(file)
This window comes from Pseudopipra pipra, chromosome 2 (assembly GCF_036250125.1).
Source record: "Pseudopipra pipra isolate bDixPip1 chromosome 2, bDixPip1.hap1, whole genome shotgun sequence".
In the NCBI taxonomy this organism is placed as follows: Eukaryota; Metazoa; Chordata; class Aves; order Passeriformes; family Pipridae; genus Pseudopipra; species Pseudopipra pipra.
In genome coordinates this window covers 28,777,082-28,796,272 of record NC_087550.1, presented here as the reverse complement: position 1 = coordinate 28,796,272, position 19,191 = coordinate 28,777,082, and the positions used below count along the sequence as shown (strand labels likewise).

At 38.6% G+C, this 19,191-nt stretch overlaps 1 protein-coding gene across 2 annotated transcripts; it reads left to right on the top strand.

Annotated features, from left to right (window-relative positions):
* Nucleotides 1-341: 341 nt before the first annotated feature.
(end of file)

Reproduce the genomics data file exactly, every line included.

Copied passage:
This window comes from Pseudopipra pipra, chromosome 2 (assembly GCF_036250125.1).
Source record: "Pseudopipra pipra isolate bDixPip1 chromosome 2, bDixPip1.hap1, whole genome shotgun sequence".
In the NCBI taxonomy this organism is placed as follows: Eukaryota; Metazoa; Chordata; class Aves; order Passeriformes; family Pipridae; genus Pseudopipra; species Pseudopipra pipra.
In genome coordinates this window covers 28,777,082-28,796,272 of record NC_087550.1, presented here as the reverse complement: position 1 = coordinate 28,796,272, position 19,191 = coordinate 28,777,082, and the positions used below count along the sequence as shown (strand labels likewise).

At 38.6% G+C, this 19,191-nt stretch overlaps 1 protein-coding gene across 2 annotated transcripts; it reads left to right on the top strand.

Annotated features, from left to right (window-relative positions):
* Nucleotides 1-341: 341 nt before the first annotated feature.